Douglass Bourne: Hookers, Place, and Writing Workshop

A few
weeks ago I drove a friend, Loggerhead, from Healy to his dry cabin on the
south side of Denali Park. I think he earned the nickname when he worked in
Everglades decades ago. I met him more than ten years ago when we both worked
for the concessionaire that provides bus transportation into Denali.

In the
years since we first worked together, Loggerhead has built cabins in the
National Petroleum Reserve, built other things in Antarctica, earned a special
sailing license in South Africa, sailed around icebergs off the coast of
Greenland, transported boats around the Bahamas, among many other adventures. The
winds have carried him far away from Alaska.

He was
visiting Denali for part of the summer to heal an injury. After visiting the
Galapagos and sailing towards Fiji (I think he was sailing to Fiji), he stopped
off at a tiny little island in the Pacific that nobody except sailors has ever
heard of. It was a one bar kind of island. The tourist activities included
scuba or horseback riding. Loggerhead went riding up a mountainside, got thrown
off a horse, and tore his rotator cuff. Turns out he needed surgery.

does Loggerhead go to recover from surgery? Denali Park, of course. It was a
pleasure to meet up again. During the drive we talked about far away places,
but eventually I began talking about a writing project I completed last spring.
The gist of the story: a Christopher McCandless type character drops out and
kayaks from the Carolinas up the Interior Waterway to the Jersey shore. There
he becomes stuck and has to navigate the consumerism elitist society, or the middle-class
society who needs to behave like elitist—sometimes it’s difficult to tell the
difference between them.

I wrote
about that culture without ever visiting New Jersey. Nor have I watched TV
shows featuring the urban environments. To get a feeling for the place, I
looked at a lot of maps and viewed many photos of the area. I thought about the
egos of people I met when visiting coastal Massachusetts. I added in the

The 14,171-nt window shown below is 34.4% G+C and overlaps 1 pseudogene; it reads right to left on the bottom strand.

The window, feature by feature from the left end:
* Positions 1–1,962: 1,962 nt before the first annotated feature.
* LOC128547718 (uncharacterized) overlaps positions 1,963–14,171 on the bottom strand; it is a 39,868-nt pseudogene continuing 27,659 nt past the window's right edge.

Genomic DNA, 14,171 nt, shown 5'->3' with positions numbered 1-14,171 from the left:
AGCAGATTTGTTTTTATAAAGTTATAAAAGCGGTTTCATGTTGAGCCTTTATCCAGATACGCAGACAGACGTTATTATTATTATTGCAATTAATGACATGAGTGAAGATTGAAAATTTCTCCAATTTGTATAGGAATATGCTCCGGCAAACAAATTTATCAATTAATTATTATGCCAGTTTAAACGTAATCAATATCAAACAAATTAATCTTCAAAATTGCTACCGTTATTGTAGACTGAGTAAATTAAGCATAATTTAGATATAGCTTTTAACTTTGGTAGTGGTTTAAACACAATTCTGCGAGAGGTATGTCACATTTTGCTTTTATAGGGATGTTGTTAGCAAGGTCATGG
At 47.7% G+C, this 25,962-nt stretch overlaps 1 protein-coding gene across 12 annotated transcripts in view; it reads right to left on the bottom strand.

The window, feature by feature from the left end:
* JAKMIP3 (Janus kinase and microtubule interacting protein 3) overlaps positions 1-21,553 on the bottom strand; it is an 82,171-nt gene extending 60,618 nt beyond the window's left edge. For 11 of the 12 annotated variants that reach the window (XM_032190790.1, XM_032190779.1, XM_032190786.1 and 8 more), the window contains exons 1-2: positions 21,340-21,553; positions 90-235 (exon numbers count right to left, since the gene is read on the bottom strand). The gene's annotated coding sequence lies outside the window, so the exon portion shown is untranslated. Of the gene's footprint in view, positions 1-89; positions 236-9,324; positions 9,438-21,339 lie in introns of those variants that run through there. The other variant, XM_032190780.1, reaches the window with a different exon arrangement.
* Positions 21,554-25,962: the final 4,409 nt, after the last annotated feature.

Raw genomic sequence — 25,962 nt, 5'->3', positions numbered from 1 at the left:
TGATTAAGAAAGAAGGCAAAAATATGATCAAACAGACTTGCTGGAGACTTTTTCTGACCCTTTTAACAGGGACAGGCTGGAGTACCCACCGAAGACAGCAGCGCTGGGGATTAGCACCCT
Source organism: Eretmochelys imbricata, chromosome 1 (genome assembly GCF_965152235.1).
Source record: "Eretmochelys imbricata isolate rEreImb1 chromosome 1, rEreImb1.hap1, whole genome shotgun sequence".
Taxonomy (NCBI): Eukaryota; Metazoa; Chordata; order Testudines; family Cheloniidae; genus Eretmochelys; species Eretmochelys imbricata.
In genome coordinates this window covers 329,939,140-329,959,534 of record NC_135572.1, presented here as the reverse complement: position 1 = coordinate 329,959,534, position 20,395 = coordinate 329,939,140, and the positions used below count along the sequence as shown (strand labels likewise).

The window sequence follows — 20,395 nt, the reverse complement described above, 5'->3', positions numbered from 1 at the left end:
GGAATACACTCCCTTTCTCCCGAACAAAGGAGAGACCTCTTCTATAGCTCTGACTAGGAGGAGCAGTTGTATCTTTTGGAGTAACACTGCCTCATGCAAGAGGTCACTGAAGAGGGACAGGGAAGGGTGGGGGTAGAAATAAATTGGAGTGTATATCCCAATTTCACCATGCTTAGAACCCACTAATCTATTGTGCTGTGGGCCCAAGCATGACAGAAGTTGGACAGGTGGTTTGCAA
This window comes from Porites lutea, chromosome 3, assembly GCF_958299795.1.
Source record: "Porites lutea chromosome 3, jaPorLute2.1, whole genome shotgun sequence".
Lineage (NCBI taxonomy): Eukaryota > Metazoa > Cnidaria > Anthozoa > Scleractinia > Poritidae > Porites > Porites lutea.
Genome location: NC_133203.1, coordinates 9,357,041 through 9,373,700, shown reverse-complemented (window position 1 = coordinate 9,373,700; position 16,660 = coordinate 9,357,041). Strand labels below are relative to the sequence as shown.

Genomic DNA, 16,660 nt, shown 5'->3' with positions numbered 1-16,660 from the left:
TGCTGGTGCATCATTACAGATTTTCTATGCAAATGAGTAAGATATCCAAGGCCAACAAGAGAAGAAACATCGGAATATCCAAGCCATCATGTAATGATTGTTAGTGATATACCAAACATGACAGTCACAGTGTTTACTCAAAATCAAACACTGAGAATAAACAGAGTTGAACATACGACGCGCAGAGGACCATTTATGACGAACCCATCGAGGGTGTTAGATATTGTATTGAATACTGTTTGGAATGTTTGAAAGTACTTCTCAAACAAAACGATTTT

consumer culture I knew from living on the coast of North Carolina. Most of all,
I wrote from my imagination. What would the place look like? How would the
people behave in this place? What kind of people would this character

I had
forgotten that Loggerhead grew up in New Jersey. He actually spent the first
couple weeks recovering from surgery back home on his father’s couch. He said I
nailed the materialistic culture. I nailed the boardwalks above the waterway. I
nailed the clash (or sometimes blind eyes) of the rich and the poor. I nailed
it all without ever being there. “The only thing you missed,” Loggerhead said.
“You need hookers. Can’t forget the hookers.”

He was
right. I did need the protagonist to talk to hookers; however, hookers are
really beside the point right now. The larger idea I want to reach with this
anecdote is that it is possible to write about place, authentically, without
ever “being there.”

writing is one of those funny little concepts that can be difficult to pin
down. Trying to define it is like trying to define home. Do you have to live in
a place a certain amount of years before it becomes home? Does Loggerhead have
a home? Can a sailboat be a home?

Place writing
is not just physical details, not just writing where the setting becomes a
character. Place writing can be setting centered, in the case of James Galvin’s
The Meadow that is most certainly true. Most of the time, place writing is just
as much about the attitudes, the culture, and the values of the writer or the
characters. I think John Milton describes my point in Paradise Lost:

Farewel happy Fields
            Where Joy for ever dwells: Hail
horrours, hail
            Infernal world, and thou profoundest
            Receive thy new Possessor: One who
            A mind not to be chang’d by Place or
            The mind is its own place, and in it
            can make a Heav’n of Hell, a Hell of

writing is about perspective within an environment.

the month of October I will teach a place-writing workshop on Thursday
evenings. We will try to better understand place writing. How is place
important to your writing? How do you authentically write about a place that
exists in your imagination? What is poetry of place?
writers like to focus on one genre, which is great, but I believe good writers
should read everything they can get their hands on. Each genre can inform the
others, so this writing workshop is open to all genres.

We will
read some examples of place writing, and we will workshop what you bring to
class. I also have some writing exercises planned that will remind us of the
power of language and help us generate material. I don’t want to over plan the
workshop with readings. I have some ideas to get us started, but I want to
devise readings that will meet then needs of those who are in attendance.
I hope
to see you there.  

Douglass Bourne worked as a tour guide in Denali for nearly a decade. He earned an MA from Western Illinois University, followed by an MFA from University of North Carolina—Wilmington, where he served as Nonfiction Editor of Ecotone: Reimagining Place. Douglass teaches in the English Department at UAA and is faculty advisor to the undergraduate creative writing magazine, Understory. His screenplay won a Sir Edmund Hillary Award at the 2011 Mountain Film Festival, and his poetry and prose have appeared in a wide variety of literary journals. Beginning Oct. 2, Douglass will be teaching a course in for 49 Writers called “Claiming Your Place.” Register today!
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